(DGIwire) – In November 2018, South American observers at Chile’s port of San Antonio would have encountered a striking scene: 100 brand-new electric buses rolling off a cargo ship from China. As recently reported in The New York Times, they were headed to the capital city of Santiago, where they were slated to be incorporated into the public bus fleet. As the paper noted, it is part of the country’s plans for 100 percent electrification by the year 2050.
Although China and Western Europe are leading the charge on electric vehicles (EVs), the Times observes that cities in Colombia, Brazil, Chile, Mexico, Uruguay and Costa Rica are also seizing the opportunity to go electric. With more than 80 percent of its population living in urban area, the region has strong incentives to promote electric mobility, the article adds.
“Around the world, an increasing number of national and city governments are ushering in a new era of EVs,” says Stephen Voller, CEO of ZapGo Ltd, the developer of Carbon-Ion (C-Ion®) cells, a fast-charging and safe alternative to lithium-ion batteries. “Along with this global push to the new technology come the challenges of ensuring that adequate recharging infrastructure is available.”
One of these major hurdles involves the rate at which recharging can take place. Currently available chargers, Voller says, are unable to supply electricity to an EV at anything close to the five minutes that is required to refuel a conventional gasoline-powered car.
According to Voller, this true not only for the 3kW charge available from standard wall sockets and 30kW street chargers, but even commercially available 120kW chargers and cutting-edge 350kW chargers. It is not feasible, he notes, to expect drivers to wait for much longer periods while their vehicles recharge. One issue is that installing new grid infrastructure at charging stations that can handle very fast charging rates has been viewed as cost-prohibitive.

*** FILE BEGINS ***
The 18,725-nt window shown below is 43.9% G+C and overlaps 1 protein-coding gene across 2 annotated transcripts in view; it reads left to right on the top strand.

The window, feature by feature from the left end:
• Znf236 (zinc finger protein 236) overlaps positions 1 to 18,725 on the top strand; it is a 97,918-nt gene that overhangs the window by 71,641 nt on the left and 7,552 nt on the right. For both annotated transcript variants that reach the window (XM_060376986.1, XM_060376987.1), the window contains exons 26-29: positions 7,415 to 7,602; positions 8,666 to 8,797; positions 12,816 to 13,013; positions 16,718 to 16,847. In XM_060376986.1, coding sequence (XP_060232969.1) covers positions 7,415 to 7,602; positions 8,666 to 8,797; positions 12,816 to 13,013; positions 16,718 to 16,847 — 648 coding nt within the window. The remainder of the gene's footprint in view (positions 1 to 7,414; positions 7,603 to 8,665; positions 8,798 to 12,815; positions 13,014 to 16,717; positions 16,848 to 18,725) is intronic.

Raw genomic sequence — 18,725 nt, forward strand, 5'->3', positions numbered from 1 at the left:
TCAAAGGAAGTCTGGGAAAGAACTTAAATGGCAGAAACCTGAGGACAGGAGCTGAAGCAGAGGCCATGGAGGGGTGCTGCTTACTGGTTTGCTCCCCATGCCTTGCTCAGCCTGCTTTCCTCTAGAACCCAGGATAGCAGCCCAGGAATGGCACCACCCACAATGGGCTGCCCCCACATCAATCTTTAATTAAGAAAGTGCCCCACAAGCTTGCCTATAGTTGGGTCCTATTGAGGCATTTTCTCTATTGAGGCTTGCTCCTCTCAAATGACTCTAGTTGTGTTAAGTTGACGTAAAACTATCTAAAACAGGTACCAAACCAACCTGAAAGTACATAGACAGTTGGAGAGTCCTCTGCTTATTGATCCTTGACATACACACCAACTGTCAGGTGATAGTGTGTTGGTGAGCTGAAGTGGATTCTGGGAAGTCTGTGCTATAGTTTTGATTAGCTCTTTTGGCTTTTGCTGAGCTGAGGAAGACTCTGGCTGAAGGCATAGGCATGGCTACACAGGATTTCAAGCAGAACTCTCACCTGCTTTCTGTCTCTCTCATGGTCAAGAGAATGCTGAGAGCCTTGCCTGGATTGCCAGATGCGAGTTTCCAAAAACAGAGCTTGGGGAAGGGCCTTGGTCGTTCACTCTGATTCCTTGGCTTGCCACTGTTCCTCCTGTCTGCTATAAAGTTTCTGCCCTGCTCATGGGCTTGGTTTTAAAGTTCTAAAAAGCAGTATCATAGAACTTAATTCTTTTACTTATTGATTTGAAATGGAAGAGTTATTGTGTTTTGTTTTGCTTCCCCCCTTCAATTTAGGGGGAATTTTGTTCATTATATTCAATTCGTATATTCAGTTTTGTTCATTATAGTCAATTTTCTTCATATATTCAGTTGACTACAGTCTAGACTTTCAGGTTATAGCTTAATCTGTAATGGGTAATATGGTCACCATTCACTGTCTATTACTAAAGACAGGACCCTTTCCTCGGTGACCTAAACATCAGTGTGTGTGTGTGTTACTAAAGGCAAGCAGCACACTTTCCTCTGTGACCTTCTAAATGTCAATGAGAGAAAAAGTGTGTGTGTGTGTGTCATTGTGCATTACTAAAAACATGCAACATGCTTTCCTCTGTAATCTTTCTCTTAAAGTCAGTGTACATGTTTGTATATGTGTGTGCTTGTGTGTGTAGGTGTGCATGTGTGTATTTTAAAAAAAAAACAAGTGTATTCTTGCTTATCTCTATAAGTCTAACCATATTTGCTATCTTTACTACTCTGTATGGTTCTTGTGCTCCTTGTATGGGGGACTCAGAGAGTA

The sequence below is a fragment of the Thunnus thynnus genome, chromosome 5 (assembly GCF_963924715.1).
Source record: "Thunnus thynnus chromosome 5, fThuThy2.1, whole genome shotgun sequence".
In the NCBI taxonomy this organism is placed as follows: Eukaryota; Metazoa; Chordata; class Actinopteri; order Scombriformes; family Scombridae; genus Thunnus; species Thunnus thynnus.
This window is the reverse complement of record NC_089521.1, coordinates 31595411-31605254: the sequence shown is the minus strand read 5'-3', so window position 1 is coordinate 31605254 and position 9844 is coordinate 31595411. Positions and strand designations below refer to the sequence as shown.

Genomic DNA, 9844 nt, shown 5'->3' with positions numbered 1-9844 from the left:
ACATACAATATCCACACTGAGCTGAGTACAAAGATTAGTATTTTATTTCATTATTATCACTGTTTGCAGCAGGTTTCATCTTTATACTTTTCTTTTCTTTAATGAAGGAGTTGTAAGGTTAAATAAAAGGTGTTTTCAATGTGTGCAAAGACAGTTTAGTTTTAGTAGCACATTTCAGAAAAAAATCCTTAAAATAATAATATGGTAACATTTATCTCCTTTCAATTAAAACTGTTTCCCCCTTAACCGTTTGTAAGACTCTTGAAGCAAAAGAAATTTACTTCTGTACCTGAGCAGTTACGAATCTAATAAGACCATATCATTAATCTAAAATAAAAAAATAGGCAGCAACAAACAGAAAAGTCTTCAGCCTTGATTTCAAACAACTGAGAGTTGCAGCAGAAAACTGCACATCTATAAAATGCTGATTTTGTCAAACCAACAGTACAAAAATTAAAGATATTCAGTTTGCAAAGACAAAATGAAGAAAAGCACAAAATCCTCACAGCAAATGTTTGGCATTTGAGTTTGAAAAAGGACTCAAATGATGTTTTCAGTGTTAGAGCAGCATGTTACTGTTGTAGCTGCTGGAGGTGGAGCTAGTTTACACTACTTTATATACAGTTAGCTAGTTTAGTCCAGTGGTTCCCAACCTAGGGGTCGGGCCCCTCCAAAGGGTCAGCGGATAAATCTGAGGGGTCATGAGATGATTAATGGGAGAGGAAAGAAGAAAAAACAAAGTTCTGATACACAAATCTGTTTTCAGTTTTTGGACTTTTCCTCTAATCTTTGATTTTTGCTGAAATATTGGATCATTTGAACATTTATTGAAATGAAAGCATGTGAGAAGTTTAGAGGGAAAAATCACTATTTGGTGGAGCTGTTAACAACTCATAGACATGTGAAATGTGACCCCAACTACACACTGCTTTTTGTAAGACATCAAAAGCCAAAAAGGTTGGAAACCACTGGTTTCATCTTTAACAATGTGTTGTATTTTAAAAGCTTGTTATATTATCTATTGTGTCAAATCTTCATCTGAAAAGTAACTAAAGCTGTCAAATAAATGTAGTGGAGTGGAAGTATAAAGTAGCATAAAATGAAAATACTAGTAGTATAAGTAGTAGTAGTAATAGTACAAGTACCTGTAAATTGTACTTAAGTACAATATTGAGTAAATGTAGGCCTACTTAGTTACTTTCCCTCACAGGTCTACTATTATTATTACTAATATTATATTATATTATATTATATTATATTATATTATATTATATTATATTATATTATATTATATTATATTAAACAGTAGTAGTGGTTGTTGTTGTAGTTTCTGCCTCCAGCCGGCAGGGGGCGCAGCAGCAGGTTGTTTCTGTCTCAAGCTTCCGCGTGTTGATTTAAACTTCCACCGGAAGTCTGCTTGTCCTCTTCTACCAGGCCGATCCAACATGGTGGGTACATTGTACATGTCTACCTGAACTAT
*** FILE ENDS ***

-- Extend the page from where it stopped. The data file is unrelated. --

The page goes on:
One potential solution is to utilize C-Ion cells, which allow energy to be safely transferred to EVs using extremely fast charging rates. Banks of C-Ion cells can be used to buffer the grid, and very-high-rate direct current chargers could then be connected to the C-Ion banks operating at 350kW, 450kW or even as high as 1,000kW. These DC chargers could be installed at filling stations without the need to install new grid infrastructure.
If incorporated into an EV, C-Ion could make it possible to transfer energy at rates higher than anything currently available, and reduce the charge time to as little as five minutes. Voller suggests this would have a tremendously positive impact on the appeal of EVs in the mind of the average car owner.
“Meeting and mastering the logistical issues associated with recharging is a must as the EV revolution continues in regions worldwide,” adds Voller.